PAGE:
515 The main constituents of a constructor specification are the name of the
   516 constructor and the list of its argument types. An optional discriminator name
   517 can be supplied at the front to override the default name
   518 (@{text t.is_C\<^sub>j}).
   519 
   520 @{rail \<open>
   521   @{syntax_def ctor_arg}: type | '(' name ':' type ')'
   522 \<close>}
   523 
   524 \medskip
   525 
   526 \noindent
   527 In addition to the type of a constructor argument, it is possible to specify a
   528 name for the corresponding selector to override the default name
   529 (@{text un_C\<^sub>ji}). The same selector names can be reused for several
   530 constructors as long as they share the same type.
   531 
   532 @{rail \<open>
   533   @{syntax_def dt_sel_defaults}: '(' 'defaults' (name ':' term +) ')'
   534 \<close>}
   535 
   536 \noindent
   537 Given a constructor
   538 @{text "C \<Colon> \<sigma>\<^sub>1 \<Rightarrow> \<dots> \<Rightarrow> \<sigma>\<^sub>p \<Rightarrow> \<sigma>"},
   539 default values can be specified for any selector
   540 @{text "un_D \<Colon> \<sigma> \<Rightarrow> \<tau>"}
   541 associated with other constructors. The specified default value must be of type
   542 @{text "\<sigma>\<^sub>1 \<Rightarrow> \<dots> \<Rightarrow> \<sigma>\<^sub>p \<Rightarrow> \<tau>"}
   543 (i.e., it may depend on @{text C}'s arguments).
   544 *}
   545 
   546 
   547 subsubsection {* \keyw{datatype\_new\_compat}
   548   \label{sssec:datatype-new-compat} *}
   549 
   550 text {*
   551 \begin{matharray}{rcl}
   552   @{command_def "datatype_new_compat"} & : & @{text "local_theory \<rightarrow> local_theory"}
   553 \end{matharray}
   554 
   555 @{rail \<open>
   556   @@{command datatype_new_compat} names
   557 \<close>}
   558 
   559 \noindent
   560 The old datatype package provides some functionality that is not yet replicated
   561 in the new package:
   562 
   563 \begin{itemize}
   564 \setlength{\itemsep}{0pt}
   565 
   566 \item It is integrated with \keyw{fun} and \keyw{function}
   567 \cite{isabelle-function}, Nitpick \cite{isabelle-nitpick}, Quickcheck,
   568 and other packages.
   569 
   570 \item It is extended by various add-ons, notably to produce instances of the
   571 @{const size} function.
   572 \end{itemize}
   573 
   574 \noindent
   575 New-style datatypes can in most cases be registered as old-style datatypes using
   576 @{command datatype_new_compat}. The \textit{names} argument is a space-separated
   577 list of type names that are mutually recursive. For example:
   578 *}
   579 
   580     datatype_new_compat even_nat odd_nat
   581 
   582 text {* \blankline *}
   583 
   584     thm even_nat_odd_nat.size
   585 
   586 text {* \blankline *}
   587 
   588     ML {* Datatype_Data.get_info @{theory} @{type_name even_nat} *}
   589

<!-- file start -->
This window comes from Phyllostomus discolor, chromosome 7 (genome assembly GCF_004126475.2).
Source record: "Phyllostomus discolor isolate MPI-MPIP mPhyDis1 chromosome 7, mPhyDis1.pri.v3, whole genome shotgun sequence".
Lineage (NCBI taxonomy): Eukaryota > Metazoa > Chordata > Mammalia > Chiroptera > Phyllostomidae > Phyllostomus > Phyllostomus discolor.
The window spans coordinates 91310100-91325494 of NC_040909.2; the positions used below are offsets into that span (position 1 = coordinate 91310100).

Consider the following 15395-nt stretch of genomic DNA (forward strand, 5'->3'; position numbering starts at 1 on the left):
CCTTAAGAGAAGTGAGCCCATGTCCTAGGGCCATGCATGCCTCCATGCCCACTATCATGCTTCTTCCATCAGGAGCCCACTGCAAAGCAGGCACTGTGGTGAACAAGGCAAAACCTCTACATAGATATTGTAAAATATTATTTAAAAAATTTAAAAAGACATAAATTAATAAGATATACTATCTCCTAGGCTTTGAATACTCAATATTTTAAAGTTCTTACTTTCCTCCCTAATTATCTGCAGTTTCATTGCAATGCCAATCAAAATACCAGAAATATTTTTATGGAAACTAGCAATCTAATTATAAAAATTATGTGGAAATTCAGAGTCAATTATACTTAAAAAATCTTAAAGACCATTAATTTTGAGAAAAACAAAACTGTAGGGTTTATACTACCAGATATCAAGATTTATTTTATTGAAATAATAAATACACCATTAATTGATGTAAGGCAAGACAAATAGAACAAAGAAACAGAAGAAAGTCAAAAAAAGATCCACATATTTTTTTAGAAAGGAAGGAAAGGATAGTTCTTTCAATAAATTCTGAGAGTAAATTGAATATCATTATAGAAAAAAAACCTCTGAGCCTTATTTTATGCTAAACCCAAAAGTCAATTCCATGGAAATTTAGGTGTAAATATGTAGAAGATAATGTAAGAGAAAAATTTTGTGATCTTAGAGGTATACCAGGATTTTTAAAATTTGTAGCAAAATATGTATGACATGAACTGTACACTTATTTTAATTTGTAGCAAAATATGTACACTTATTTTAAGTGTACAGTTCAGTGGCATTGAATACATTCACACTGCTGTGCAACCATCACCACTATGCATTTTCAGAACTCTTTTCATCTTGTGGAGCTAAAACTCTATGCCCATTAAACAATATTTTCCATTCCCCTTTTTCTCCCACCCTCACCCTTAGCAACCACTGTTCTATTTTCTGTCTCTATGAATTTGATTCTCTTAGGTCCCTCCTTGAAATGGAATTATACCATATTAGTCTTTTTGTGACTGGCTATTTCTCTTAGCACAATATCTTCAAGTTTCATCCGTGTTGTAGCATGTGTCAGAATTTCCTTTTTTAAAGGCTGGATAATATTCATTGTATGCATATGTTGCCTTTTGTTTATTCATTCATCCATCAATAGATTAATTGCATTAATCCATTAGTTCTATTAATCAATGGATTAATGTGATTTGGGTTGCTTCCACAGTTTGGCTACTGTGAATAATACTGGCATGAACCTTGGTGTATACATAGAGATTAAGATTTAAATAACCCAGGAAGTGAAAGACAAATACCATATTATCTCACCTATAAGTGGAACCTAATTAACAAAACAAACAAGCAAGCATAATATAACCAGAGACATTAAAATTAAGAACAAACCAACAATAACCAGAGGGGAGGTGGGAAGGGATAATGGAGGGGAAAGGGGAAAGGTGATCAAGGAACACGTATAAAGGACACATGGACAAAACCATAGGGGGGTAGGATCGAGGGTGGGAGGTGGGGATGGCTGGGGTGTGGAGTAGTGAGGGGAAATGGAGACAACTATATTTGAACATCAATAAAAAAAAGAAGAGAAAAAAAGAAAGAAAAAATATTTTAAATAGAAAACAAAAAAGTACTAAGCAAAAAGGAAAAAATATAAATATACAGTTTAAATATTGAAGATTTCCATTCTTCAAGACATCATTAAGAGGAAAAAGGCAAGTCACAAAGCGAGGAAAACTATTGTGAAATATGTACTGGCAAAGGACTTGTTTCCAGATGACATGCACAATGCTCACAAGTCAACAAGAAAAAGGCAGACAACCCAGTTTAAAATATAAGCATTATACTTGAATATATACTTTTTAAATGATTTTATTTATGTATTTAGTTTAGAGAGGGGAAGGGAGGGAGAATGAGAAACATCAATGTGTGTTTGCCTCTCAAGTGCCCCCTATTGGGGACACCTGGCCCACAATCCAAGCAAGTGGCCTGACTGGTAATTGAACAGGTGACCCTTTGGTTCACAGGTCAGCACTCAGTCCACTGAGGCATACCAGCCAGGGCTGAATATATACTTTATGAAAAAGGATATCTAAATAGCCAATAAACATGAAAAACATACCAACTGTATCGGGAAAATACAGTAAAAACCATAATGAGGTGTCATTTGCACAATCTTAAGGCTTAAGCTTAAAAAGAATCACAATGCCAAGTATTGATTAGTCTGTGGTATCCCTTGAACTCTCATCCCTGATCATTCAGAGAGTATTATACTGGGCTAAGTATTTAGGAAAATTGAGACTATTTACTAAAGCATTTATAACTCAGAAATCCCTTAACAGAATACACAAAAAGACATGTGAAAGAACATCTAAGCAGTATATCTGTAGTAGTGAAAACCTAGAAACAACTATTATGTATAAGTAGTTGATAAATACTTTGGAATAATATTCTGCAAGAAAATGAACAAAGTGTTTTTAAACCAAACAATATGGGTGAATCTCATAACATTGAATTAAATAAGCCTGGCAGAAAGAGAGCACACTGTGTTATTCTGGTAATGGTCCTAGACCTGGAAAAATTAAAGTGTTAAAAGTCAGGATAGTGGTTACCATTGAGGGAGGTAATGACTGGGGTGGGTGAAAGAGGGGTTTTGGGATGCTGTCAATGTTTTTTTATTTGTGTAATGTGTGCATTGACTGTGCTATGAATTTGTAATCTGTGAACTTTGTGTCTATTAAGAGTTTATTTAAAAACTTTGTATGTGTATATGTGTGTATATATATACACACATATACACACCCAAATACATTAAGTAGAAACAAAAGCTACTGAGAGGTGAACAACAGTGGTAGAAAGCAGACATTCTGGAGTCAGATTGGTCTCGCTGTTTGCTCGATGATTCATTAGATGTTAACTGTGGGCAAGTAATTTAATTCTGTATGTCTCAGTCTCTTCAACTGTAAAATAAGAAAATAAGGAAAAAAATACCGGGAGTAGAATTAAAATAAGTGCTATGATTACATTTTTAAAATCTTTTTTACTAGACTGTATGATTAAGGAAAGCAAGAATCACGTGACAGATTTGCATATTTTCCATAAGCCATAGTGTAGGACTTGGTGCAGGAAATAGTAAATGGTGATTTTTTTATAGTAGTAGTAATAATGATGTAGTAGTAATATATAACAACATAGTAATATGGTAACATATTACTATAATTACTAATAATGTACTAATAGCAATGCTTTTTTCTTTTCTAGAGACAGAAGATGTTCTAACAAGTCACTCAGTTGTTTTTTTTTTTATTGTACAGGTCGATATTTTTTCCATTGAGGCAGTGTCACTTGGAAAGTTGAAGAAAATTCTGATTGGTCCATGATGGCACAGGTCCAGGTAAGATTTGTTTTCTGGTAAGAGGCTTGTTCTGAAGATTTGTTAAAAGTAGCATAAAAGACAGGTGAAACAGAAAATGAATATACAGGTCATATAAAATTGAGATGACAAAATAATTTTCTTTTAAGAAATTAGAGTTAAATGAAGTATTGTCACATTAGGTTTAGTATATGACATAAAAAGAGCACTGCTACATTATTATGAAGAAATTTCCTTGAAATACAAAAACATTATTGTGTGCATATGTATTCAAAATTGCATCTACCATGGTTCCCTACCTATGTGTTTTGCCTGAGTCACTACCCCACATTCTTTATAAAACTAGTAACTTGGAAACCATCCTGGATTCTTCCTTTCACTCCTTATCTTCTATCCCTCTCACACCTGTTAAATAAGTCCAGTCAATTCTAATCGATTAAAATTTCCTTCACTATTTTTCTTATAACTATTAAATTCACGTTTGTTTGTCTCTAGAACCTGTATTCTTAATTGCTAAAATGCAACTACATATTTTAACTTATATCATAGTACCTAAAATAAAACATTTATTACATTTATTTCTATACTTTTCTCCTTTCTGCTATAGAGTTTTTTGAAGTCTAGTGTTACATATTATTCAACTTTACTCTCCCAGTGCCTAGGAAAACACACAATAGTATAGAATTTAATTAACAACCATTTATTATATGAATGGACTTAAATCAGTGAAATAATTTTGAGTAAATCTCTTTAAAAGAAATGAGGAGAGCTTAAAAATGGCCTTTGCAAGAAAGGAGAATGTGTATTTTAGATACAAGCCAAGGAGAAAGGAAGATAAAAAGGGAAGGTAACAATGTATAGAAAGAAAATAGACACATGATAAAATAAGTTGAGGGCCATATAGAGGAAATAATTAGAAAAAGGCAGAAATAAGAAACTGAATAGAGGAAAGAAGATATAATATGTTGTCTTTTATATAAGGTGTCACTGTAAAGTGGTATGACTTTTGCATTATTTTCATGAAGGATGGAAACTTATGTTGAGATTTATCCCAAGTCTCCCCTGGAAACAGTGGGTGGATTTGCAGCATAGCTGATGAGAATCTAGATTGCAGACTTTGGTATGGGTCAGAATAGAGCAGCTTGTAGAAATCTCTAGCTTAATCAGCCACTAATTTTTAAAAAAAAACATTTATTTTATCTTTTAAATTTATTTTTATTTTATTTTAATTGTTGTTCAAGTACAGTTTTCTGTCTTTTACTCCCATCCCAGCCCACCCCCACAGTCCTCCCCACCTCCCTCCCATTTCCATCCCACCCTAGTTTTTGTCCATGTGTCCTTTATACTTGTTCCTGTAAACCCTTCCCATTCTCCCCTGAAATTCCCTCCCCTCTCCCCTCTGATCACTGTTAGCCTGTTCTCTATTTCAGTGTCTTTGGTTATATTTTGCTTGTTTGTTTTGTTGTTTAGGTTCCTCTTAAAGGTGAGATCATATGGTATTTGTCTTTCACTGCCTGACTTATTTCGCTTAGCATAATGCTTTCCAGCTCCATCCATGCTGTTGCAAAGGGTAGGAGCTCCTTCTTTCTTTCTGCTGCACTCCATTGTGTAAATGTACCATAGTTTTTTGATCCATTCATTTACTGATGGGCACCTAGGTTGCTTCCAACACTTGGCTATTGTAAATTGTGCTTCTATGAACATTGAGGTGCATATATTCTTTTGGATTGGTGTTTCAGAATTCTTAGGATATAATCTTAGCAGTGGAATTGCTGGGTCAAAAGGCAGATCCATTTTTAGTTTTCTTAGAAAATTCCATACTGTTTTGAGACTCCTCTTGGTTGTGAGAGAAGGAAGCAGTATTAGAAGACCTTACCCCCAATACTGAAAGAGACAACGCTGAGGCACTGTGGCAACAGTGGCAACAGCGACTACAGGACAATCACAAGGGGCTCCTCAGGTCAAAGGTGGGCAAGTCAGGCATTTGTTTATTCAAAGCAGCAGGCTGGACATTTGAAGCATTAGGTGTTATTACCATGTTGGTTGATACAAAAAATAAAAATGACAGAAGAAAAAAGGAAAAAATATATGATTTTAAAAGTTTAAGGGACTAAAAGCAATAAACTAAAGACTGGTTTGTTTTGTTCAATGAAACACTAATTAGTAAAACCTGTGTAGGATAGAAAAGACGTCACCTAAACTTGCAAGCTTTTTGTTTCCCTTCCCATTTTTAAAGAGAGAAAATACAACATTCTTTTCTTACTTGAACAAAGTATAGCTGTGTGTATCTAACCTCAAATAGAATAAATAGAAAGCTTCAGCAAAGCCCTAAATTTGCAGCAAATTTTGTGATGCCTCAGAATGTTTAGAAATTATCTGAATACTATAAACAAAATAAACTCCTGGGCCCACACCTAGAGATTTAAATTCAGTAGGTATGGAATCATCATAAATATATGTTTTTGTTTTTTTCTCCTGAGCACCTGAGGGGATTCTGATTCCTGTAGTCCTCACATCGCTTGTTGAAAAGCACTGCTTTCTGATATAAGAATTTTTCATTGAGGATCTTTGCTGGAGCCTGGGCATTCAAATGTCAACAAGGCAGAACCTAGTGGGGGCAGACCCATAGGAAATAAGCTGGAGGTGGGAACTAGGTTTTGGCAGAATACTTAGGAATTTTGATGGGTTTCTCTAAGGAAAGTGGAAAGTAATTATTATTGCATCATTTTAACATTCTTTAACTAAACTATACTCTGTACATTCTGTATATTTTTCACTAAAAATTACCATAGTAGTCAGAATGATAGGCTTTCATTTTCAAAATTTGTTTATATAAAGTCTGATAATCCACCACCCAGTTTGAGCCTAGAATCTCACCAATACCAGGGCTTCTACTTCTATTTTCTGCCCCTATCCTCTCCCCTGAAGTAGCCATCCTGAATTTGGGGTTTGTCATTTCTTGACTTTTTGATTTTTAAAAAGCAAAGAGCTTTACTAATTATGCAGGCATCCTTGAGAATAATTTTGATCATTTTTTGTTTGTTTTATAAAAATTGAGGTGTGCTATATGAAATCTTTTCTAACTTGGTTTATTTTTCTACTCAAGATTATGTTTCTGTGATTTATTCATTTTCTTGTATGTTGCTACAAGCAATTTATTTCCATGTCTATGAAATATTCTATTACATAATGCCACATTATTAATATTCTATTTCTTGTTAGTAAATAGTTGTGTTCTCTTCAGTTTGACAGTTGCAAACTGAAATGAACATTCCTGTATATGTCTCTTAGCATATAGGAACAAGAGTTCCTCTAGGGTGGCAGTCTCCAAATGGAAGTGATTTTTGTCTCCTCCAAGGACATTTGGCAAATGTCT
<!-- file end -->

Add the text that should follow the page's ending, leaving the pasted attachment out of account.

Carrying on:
590 text {*
   591 A few remarks concern nested recursive datatypes only:
   592 
   593 \begin{itemize}
   594 \setlength{\itemsep}{0pt}
   595 
   596 \item The old-style, nested-as-mutual induction rule, iterator theorems, and
   597 recursor theorems are generated under their usual names but with ``@{text
   598 "compat_"}'' prefixed (e.g., @{text compat_tree.induct}).
   599 
   600 \item All types through which recursion takes place must be new-style datatypes
   601 or the function type. In principle, it should be possible to support old-style
   602 datatypes as well, but the command does not support this yet (and there is
   603 currently no way to register old-style datatypes as new-style datatypes).
   604 
   605 \item The recursor produced for types that recurse through functions has a
   606 different signature than with the old package. This makes it impossible to use
   607 the old \keyw{primrec} command.
   608 \end{itemize}
   609 
   610 An alternative to @{command datatype_new_compat} is to use the old package's
   611 \keyw{rep\_datatype} command. The associated proof obligations must then be
   612 discharged manually.
   613 *}
   614 
   615 
   616 subsection {* Generated Constants
   617   \label{ssec:datatype-generated-constants} *}
   618 
   619 text {*
   620 Given a datatype @{text "('a\<^sub>1, \<dots>, 'a\<^sub>m) t"}
   621 with $m > 0$ live type variables and $n$ constructors
   622 @{text "t.C\<^sub>1"}, \ldots, @{text "t.C\<^sub>n"}, the
   623 following auxiliary constants are introduced:
   624 
   625 \begin{itemize}
   626 \setlength{\itemsep}{0pt}
   627 
   628 \item \relax{Case combinator}: @{text t.case_t} (rendered using the familiar
   629 @{text case}--@{text of} syntax)
   630 
   631 \item \relax{Discriminators}: @{text "t.is_C\<^sub>1"}, \ldots,
   632 @{text "t.is_C\<^sub>n"}
   633 
   634 \item \relax{Selectors}:
   635 @{text t.un_C\<^sub>11}$, \ldots, @{text t.un_C\<^sub>1k\<^sub>1}, \\
   636 \phantom{\relax{Selectors:}} \quad\vdots \\
   637 \phantom{\relax{Selectors:}} @{text t.un_C\<^sub>n1}$, \ldots, @{text t.un_C\<^sub>nk\<^sub>n}.
   638 
   639 \item \relax{Set functions} (or \relax{natural transformations}):
   640 @{text set1_t}, \ldots, @{text t.setm_t}
   641 
   642 \item \relax{Map function} (or \relax{functorial action}): @{text t.map_t}
   643 
   644 \item \relax{Relator}: @{text t.rel_t}
   645 
   646 \item \relax{Iterator}: @{text t.fold_t}
   647